If the instrument is not third-party approved for the specific hazardous area classification required to locate it in a particular area of the plant, it does not matter whether it is in a "explosion proof" enclosure (NEMA7/9) or not. It is not good practice to use that instrument in that location, and you, personally, can be found both civilly and criminally liable and face heavy fines and jail terms if the device causes an accident.

So don't do it.

Walt Boyes

---------SPITZER AND BOYES, LLC-------------
"Consulting from the engineer
to the distribution channel"
www.spitzerandboyes.com
walt@waltboyes.com
21118 SE 278th Place
Maple Valley, WA 98038
253-709-5046 cell 425-432-8262 home office
fax:801-749-7142
--------------------------------------------

Thanks, Walt. Now I think we understand what you're saying... but that leaves me confused as to XP enclosures and wiring methods. NEC Art. 501
defines enclosure and wiring requirements for Class 1 Div. 1 and Class 1 Div. 2 areas. In both cases, it seems that code says I can use non-intrinsically safe devices as long as I am using XP or purged/pressurized enclosures, as well as a wiring method approved for the Class/Division area. Also, I had always thought that XP enclosures were intended to keep the explosion/conflagration *inside* the enclosure, not to necessarily eliminate any possibility of explosion. Are you saying that *merely* complying with the code is not sufficient to protect the engineer in a court case?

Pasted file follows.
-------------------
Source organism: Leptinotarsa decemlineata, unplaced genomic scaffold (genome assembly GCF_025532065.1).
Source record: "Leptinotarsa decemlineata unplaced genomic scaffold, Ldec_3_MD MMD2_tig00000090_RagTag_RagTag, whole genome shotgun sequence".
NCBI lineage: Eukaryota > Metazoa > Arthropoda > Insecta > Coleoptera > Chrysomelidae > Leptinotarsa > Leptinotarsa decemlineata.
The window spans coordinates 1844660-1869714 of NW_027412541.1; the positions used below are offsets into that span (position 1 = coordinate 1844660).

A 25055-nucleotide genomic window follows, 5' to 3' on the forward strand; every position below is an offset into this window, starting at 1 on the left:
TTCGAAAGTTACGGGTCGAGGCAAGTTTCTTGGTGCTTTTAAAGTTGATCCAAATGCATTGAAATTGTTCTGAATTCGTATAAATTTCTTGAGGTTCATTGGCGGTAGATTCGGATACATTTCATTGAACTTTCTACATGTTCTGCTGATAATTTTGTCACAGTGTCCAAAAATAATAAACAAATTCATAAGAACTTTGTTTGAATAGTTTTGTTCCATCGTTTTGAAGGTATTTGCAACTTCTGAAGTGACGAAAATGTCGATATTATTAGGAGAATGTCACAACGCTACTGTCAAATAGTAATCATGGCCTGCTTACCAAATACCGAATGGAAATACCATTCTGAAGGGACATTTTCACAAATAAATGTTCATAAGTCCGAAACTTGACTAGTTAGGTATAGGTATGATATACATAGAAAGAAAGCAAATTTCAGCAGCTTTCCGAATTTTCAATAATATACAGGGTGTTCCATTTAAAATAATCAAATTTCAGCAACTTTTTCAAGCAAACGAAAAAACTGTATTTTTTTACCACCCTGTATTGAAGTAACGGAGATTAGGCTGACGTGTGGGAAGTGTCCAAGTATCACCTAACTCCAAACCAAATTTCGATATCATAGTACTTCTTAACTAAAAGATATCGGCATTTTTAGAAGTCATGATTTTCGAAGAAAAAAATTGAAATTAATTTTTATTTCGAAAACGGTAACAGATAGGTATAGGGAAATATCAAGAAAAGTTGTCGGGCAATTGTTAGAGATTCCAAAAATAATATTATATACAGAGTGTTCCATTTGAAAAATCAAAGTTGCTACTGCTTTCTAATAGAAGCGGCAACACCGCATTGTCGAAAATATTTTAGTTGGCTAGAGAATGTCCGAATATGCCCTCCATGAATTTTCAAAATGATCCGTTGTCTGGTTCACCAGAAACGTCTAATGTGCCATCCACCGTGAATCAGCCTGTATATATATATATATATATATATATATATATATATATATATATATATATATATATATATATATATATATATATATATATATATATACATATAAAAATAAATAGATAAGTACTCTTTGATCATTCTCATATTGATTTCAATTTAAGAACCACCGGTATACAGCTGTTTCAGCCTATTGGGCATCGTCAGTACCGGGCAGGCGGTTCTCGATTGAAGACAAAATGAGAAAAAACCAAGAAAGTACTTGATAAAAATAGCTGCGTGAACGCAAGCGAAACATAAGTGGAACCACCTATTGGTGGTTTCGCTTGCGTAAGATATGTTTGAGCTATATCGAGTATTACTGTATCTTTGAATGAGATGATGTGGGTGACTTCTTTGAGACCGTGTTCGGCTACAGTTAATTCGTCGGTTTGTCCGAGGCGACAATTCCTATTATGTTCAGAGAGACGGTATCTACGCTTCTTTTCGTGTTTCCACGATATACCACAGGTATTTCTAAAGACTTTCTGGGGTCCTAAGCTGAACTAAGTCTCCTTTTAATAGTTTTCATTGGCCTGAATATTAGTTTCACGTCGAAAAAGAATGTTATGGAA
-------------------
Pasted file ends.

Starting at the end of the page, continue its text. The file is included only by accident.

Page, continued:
Paul T

By Bob Peterson on 5 June, 2002 - 9:45 am

> Are you saying that *merely* complying with the code is not sufficient to protect the engineer in a court case? <

The sad fact is that even being completely innocent is not enough to protect you in court. You need to keep in mind that you can be right but still go bankrupt if you don't have the funds to pay for the litigation. Lawyers are not cheap. Liability and malpractice insurance is not really about liability or malpractice. Its about having the wherewithall to defend yourself in court. And remember that even if you comply with exisitng codes today this does not guarantee that you will not be sued in the future over something you did today that does not meet the 2020 version of the code.

Bob Peterson

Well, yeah... I hear that. What's your interpretation of NFPA70 though? I have in the past bought transmitters, for example, that are sold... (listed? I can't remember if they were!) for use in Class/Division areas.

The only difference between what you get when buying it for a classified area vs. unclassified is the enclosure that it comes in, and then of course the wiring method you use to install it. So... how do we interpret NFPA70 when working in classified areas?

Paul T

By Bob Peterson on 6 June, 2002 - 1:48 pm

I am not all that sure that what you are saying about XP versus non-XP instruments is true. It may well be that additional issues above and beyond the enclosure itself have to be considered, especially the process connection